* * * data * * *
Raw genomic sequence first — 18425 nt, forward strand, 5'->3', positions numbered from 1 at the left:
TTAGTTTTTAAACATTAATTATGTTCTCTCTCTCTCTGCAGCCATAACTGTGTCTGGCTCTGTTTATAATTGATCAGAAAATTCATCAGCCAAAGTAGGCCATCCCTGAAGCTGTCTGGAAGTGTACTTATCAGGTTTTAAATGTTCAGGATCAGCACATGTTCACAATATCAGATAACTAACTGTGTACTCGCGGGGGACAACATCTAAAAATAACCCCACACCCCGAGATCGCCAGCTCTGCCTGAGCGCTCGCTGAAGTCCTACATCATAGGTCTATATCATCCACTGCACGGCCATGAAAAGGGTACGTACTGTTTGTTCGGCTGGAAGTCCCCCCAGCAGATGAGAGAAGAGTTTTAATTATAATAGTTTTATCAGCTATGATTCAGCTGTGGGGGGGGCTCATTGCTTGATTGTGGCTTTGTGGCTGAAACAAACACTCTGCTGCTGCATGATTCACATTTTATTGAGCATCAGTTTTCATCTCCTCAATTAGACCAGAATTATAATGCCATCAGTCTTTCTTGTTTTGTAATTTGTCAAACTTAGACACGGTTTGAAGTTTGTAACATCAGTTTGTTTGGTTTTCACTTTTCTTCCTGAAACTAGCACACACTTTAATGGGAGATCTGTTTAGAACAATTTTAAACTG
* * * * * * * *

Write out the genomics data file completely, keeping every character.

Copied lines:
Raw genomic sequence first — 18425 nt, forward strand, 5'->3', positions numbered from 1 at the left:
TTAGTTTTTAAACATTAATTATGTTCTCTCTCTCTCTGCAGCCATAACTGTGTCTGGCTCTGTTTATAATTGATCAGAAAATTCATCAGCCAAAGTAGGCCATCCCTGAAGCTGTCTGGAAGTGTACTTATCAGGTTTTAAATGTTCAGGATCAGCACATGTTCACAATATCAGATAACTAACTGTGTACTCGCGGGGGACAACATCTAAAAATAACCCCACACCCCGAGATCGCCAGCTCTGCCTGAGCGCTCGCTGAAGTCCTACATCATAGGTCTATATCATCCACTGCACGGCCATGAAAAGGGTACGTACTGTTTGTTCGGCTGGAAGTCCCCCCAGCAGATGAGAGAAGAGTTTTAATTATAATAGTTTTATCAGCTATGATTCAGCTGTGGGGGGGGCTCATTGCTTGATTGTGGCTTTGTGGCTGAAACAAACACTCTGCTGCTGCATGATTCACATTTTATTGAGCATCAGTTTTCATCTCCTCAATTAGACCAGAATTATAATGCCATCAGTCTTTCTTGTTTTGTAATTTGTCAAACTTAGACACGGTTTGAAGTTTGTAACATCAGTTTGTTTGGTTTTCACTTTTCTTCCTGAAACTAGCACACACTTTAATGGGAGATCTGTTTAGAACAATTTTAAACTG